Everywhere Babies

By Lisa Cucinotta

Reading to my kids is one of my favorite activities. I have loved it so much over the past six years of parenting that I recently started writing books for kids. Writing children’s books has made me think a lot more about what I love to read the kids.

I’ve started noticing nuances about books such as author/illustrators (I’m not an illustrator but admire those like Mo Willems who do both), whether the books rhyme or not, how long they are, etc. Most agents don’t accept rhyming books anymore but I’ve found that the vast majority of the books we own for littler kids all rhyme. I find it very soothing, personally. According to the research I’ve done, apparently agents see quite a bit of terrible rhyming out there in picture book manuscripts. Maybe their eyes are bleeding and they’ve just opted out of considering them anymore. Or it may be off trend, which happens more than you realize.

I also never realized how short many of the “longer” picture books  are that Julia and I read together like Fancy Nancy or Pinkalicious. They have fewer words than you might think (418 and 680 respectively). In fact, the average picture book these days has less than 500 words! It’s tricky to write a story that short and make it really matter.

I’ve also begun to think about who writes the books the kids love.  In the past, before I started writing myself, there were very few books out of the hundreds that Julia and Luca own that where I paid attention to who the author is. Maybe other parents are more in tune with this, but its not something I thought about much unless the books were part of a series and I wanted to buy more of them.  And even then I tended to think more about the series itself (like the ones I mentioned above) than I did about the author.

However I recently had a really special experience with Julia that made me want to reach out to the author of my favorite. When Julia was born my sister gave me a selection of books that were special to her and her kids. One of them was Everywhere Babies by Susan Meyers, illustrated by Marla Frazee. Reading it to Julia and Luca makes me happy.  It’s simple and sweet, and reminds me of the commonalities of raising babies and their differences.

Each page starts with “Everyday, everywhere babies are….” and then goes into a different topic and all the different ways those topics are experienced.  Like “Every day, everywhere babies are fed – by bottle, by breast, with cups and with spoons, with milk and then cereal, carrots and prunes…” I love that a book for little kids says the word “breast” in it like its no big deal (because it’s not!) and also that they mention both breast and bottle feeding as being normal options (because they are!).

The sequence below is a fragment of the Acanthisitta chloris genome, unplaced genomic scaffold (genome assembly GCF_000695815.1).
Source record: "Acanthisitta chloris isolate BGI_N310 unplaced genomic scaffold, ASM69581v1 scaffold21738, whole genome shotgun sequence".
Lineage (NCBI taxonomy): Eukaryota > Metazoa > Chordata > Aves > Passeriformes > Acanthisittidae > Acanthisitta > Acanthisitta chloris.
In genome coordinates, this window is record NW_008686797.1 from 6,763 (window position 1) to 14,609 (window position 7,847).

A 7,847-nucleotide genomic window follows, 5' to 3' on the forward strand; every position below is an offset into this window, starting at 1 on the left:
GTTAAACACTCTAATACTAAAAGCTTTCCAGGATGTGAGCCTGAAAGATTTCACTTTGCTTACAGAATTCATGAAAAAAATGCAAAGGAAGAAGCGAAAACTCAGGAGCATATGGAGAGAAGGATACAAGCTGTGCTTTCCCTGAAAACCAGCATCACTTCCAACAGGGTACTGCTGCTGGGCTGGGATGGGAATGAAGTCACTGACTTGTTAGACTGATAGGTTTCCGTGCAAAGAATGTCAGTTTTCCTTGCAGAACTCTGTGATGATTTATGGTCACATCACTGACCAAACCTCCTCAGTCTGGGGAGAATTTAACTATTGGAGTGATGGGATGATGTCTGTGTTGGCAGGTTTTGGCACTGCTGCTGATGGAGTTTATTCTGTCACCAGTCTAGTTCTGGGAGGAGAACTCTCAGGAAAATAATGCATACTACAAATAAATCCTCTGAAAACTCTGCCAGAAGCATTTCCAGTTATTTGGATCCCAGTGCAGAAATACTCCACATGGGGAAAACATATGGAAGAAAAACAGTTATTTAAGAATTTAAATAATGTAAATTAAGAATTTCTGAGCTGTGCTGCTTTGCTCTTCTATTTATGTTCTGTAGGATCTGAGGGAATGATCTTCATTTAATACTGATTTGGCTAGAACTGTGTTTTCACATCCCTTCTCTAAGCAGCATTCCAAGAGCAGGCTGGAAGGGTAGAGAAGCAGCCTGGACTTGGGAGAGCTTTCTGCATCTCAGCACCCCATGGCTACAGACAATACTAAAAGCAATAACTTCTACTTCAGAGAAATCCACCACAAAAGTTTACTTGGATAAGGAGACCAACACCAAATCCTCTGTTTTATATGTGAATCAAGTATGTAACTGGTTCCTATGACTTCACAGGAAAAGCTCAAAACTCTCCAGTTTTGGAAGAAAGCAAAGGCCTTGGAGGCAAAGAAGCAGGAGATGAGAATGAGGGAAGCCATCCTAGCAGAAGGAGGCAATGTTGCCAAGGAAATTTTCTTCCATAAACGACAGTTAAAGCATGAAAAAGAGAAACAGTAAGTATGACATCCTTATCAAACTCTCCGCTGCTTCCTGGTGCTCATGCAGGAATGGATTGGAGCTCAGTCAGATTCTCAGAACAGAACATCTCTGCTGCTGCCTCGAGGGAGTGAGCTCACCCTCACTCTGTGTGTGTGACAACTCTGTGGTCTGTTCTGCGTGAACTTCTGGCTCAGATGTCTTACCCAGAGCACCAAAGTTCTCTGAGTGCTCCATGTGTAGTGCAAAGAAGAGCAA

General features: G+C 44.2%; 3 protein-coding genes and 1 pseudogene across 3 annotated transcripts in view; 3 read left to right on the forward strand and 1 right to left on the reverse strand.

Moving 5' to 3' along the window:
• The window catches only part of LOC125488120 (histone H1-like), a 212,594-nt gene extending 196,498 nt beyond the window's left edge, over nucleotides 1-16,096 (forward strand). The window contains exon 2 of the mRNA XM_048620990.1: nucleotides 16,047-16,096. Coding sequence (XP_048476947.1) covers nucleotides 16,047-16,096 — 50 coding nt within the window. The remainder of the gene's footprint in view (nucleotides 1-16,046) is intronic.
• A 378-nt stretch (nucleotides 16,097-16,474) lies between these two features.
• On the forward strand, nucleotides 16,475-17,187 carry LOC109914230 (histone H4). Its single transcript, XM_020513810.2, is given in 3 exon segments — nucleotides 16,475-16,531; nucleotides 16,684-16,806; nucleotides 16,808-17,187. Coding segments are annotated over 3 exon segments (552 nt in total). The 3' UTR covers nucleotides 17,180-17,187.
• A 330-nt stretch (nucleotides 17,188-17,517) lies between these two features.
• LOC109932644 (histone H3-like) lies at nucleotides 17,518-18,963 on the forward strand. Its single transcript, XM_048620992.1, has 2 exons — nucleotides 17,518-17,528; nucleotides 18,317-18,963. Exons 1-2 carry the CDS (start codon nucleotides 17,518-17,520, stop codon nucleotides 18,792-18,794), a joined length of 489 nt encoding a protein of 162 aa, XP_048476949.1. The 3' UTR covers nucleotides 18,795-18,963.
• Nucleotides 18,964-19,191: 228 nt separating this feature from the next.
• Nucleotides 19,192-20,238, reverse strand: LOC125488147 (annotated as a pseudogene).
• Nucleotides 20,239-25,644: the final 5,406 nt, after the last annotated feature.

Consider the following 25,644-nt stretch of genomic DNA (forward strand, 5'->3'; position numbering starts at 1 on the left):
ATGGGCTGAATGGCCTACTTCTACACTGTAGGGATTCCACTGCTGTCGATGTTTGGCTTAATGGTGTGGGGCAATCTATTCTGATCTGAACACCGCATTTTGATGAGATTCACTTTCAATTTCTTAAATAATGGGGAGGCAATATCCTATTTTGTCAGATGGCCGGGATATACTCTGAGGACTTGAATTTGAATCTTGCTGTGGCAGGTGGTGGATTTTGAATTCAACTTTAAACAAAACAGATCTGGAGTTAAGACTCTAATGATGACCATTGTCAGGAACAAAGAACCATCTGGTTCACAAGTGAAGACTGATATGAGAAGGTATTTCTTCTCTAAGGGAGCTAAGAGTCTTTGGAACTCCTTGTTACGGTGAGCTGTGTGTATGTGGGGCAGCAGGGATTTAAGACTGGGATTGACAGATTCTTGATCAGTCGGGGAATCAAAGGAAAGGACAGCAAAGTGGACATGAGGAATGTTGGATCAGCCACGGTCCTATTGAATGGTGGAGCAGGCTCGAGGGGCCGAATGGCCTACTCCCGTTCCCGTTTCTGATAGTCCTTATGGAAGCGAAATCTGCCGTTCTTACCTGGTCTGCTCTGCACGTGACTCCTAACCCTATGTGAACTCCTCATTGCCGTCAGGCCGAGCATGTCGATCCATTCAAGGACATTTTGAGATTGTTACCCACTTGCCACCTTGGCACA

But back to my special experience with Julia. She really mastered reading in first grade, going from a struggling beginning reader to one that reads with enthusiasm and can infuse emotion into her storytelling.  It reminds me of myself – I was always really good at reading out loud, probably because I had a mother who was a children’s librarian.  I love seeing that quality in her because picking it up was such a struggle for her, especially as the youngest kid in her class.

On nights when I am home to put Julia to bed, she reads me a book and then I read her one.  She usually chooses Elephant and Piggy books (by the great Mo Willems, mentioned earlier) or a book like If You Give a Pig a Pancake. The other night, I think maybe I’d had a challenging day and she knew that, because she smiled big at me and told me she had a surprise and whipped out Everywhere Babies to read to me. She has outgrown interest in most baby and toddler books but she still keeps this one in her room.

She read it and I had a full circle mom experience. There were tears in my eyes as I watched my beautiful big girl read me this book like a champ.  I decided I had to write to the author and tell her. My hope is that someday parents and children will have special experiences with my books, and I would want to know that. So I found Susan’s website, which contained her email address along with the promise that if you write her she’ll write you back.  I figured it was worth a shot.

To my great surprise, Susan wrote me back the very next day.  I was totally fan-girling out over her response, which was amazing.  Here it is below, shared with her permission:

“Dear Lisa,

Thank you so much for writing to me, and especially for sharing the story of how Julia read Everywhere Babies to you.  That brought tears to my eyes, too. 
You know writing is such a strange experience.  You work hard to make your book as good as you can (and in the case of a picture book the illustrator works hard, too). Then you send it out in the world and suddenly it no longer belongs just to you. It belongs to those who read it. You and your children are the other side of the equation and hearing from you…  Well, it certainly made my day and also inspired me to get back to my desk and finish the book I’m working on now.
So, again, thank you for writing.  Give Julia and Luca a hug for me!
All best,
Susan”

 

I’d love to hear from you on what books are your favorites to read with your kids! Feel free to respond to me here, on Facebook if we’re friends and now on Twitter where I am now writing @lisacucinotta